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Bugging out: B.C. farm breeds flies in effort to be waste-free





A farm outside of Kamloops, B.C. is trying to make its operation 100 per cent waste-free. Its secret? Bugs.

Anastasia and Aras Balali Moghaddam, owners and farmers at Caspian Acres in the Cherry Creek area west of Kamloops have launched a pilot project that uses black soldier flies to feed some of their animals. This is an alternative to buying food pellets, which can be expensive.

Caspian Acres raises pigs, sheep, and poultry. Black soldier flies are packed with nutrients and are especially beneficial to chickens and ducks. 

By raising their own feed, the Balali Moghaddams are developing a farm that is completely regenerative, said Aras. 

“We’re making small steps toward that every day,” Aras told CBC’s Jenifer Norwell.

Food waste

The farm brings in three tons of food waste — three to four truck-loads — every week from food banks and restaurants. The donated leftovers can either go into the soil as compost, or be fed to the animals. 

“It gives us really healthy animals,” Anastasia told Norwell.

Anastasia Balali Moghaddam sorts food-waste from food banks and restaurants. This will be fed to animals like pigs, sheep and birds. (Jenifer Norwell/CBC)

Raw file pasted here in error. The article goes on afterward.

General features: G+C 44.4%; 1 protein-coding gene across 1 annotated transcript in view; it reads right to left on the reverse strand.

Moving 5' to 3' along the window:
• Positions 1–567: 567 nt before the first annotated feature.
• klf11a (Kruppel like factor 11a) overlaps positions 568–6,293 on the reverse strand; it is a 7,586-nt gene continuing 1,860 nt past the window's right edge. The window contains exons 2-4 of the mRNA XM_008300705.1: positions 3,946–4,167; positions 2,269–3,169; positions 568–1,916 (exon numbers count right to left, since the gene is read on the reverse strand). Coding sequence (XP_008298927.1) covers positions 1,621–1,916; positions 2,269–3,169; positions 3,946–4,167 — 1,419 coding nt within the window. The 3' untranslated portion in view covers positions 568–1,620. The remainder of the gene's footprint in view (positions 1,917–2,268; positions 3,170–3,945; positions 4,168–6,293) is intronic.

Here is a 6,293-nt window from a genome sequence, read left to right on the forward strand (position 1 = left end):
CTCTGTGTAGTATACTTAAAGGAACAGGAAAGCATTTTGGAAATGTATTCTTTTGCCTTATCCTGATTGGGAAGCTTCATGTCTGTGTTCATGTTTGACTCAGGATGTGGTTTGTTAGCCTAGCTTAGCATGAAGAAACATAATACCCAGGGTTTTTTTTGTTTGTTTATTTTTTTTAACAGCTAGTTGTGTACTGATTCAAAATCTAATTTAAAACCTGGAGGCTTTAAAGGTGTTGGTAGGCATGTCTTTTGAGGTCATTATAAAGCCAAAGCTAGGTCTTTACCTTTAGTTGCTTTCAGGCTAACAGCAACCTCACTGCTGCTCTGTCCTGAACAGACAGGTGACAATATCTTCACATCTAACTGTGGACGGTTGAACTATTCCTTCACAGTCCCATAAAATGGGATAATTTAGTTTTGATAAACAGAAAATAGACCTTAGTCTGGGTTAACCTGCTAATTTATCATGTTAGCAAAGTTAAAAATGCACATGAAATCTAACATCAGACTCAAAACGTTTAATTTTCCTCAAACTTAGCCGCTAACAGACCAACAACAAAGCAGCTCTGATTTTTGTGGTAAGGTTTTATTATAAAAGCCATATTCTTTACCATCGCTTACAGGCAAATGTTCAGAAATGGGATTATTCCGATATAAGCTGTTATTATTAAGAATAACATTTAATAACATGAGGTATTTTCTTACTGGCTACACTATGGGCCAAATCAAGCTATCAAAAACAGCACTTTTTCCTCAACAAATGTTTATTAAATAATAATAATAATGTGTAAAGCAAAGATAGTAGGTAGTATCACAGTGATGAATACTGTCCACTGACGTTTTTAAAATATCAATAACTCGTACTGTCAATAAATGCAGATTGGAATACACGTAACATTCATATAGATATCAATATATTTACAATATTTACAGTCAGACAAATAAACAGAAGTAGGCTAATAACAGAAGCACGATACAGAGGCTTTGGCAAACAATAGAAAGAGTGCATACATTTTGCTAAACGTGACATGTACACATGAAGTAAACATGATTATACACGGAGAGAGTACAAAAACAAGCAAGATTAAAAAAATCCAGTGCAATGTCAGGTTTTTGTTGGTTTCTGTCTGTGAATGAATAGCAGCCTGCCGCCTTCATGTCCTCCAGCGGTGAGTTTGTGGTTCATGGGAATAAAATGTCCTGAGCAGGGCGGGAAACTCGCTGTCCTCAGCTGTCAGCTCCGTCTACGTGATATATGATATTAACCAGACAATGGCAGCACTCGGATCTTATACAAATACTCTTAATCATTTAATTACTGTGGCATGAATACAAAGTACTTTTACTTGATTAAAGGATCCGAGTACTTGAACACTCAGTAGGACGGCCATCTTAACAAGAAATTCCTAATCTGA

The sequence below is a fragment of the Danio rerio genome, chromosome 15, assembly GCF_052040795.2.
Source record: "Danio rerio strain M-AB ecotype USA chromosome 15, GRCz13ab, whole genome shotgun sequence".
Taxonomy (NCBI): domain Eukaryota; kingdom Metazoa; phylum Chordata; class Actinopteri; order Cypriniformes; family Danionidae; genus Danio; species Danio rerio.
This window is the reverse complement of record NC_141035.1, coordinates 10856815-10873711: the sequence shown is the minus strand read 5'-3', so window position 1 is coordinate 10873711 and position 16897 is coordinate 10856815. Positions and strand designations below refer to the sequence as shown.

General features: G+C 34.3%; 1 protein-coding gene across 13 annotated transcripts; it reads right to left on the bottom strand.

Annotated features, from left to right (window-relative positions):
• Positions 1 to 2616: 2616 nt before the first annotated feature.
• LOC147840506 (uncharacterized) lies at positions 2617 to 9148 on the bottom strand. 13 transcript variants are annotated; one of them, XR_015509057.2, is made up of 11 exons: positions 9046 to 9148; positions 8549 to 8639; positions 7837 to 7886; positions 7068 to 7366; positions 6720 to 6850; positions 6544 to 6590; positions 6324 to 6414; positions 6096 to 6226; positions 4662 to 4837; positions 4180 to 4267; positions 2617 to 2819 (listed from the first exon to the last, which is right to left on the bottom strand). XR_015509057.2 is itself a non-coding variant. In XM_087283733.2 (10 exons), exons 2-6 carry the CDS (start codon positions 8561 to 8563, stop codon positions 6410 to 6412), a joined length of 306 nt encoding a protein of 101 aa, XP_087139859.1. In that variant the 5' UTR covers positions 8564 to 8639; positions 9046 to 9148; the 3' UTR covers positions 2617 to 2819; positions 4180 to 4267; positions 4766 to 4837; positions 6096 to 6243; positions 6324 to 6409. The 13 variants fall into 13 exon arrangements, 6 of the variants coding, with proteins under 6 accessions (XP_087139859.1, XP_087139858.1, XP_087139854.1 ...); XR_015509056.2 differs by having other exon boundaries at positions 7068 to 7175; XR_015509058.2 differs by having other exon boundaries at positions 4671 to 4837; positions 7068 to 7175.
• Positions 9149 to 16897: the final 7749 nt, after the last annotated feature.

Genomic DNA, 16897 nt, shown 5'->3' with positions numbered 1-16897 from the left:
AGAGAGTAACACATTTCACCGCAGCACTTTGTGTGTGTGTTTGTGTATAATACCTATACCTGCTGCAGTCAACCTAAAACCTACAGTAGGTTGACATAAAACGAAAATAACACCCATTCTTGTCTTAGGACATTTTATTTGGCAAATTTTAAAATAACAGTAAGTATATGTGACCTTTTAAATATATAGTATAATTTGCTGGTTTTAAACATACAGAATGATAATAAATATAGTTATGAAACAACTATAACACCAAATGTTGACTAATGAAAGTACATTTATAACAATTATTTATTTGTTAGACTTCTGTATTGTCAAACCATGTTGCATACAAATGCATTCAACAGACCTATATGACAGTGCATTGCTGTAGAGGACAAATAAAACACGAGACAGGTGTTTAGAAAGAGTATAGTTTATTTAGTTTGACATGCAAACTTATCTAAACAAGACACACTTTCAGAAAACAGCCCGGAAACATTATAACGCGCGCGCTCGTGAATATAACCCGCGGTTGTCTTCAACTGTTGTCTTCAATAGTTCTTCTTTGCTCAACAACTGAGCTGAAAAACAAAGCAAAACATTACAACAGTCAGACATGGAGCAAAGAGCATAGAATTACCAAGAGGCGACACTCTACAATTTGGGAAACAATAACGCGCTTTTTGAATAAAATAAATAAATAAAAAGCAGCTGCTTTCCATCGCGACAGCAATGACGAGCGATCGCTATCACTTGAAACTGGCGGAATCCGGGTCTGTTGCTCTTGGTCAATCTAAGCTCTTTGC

The pigs at Caspian are only fed food waste, like avocados and melons. But while the pigs thrive on eating food waste, poultry and birds like ducks need more protein, says Aras. 

That’s where the black soldier flies come in. 

Black soldier flies

Since food waste would not be enough for his chickens and ducks to eat, Aras started doing some research and learned about the benefits of raising insects as food. 

Black soldier flies can measure up to two centimetres long, depending on how much food they get as larvae, according to Aras. The nutrients they consume during this period are used throughout their life cycles. 

And they consume a lot.

A square metre of black soldier flies can eat about 15 kilograms ​of organic material like food waste per day, says Aras. 

A fully-grown black soldier fly at Caspian Acres. (Jenifer Norwell/CBC)

This makes the insects extremely high in protein, and especially beneficial to chickens and ducks when combined with food-waste like leafy greens and tomatoes. 

The black soldier fly larvae is at its best nutritional value between day 12 and 14, he says. The farm has half a million larvae now. When the flies are fully grown, they are used to breed more larvae for food.

“We have a batch of ducklings next week, and want to start them off with feeding on the larvae,” says Aras.

Poultry on Caspian Acres get nutrition-packed meals, thanks to black soldier fly larvae. (Jenifer Norwell/CBC)

He says the farm is working toward becoming a black soldier fly breeder and providing other farms with a way to adopt their system.

“For me, seeing the [black soldier flies] lay eggs and seeing the eggs hatch is just as exciting as holding a newborn lamb … I don’t see a difference. It’s just the cycle of life.”

Listen to the full story here:

A farm outside of Kamloops, B.C. is trying to make their operation 100 per cent waste-free. Their secret? Bugs. 7:49

With files from Daybreak Kamloops


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The ‘Maple Majestic’ wants to be Canada’s homegrown Tesla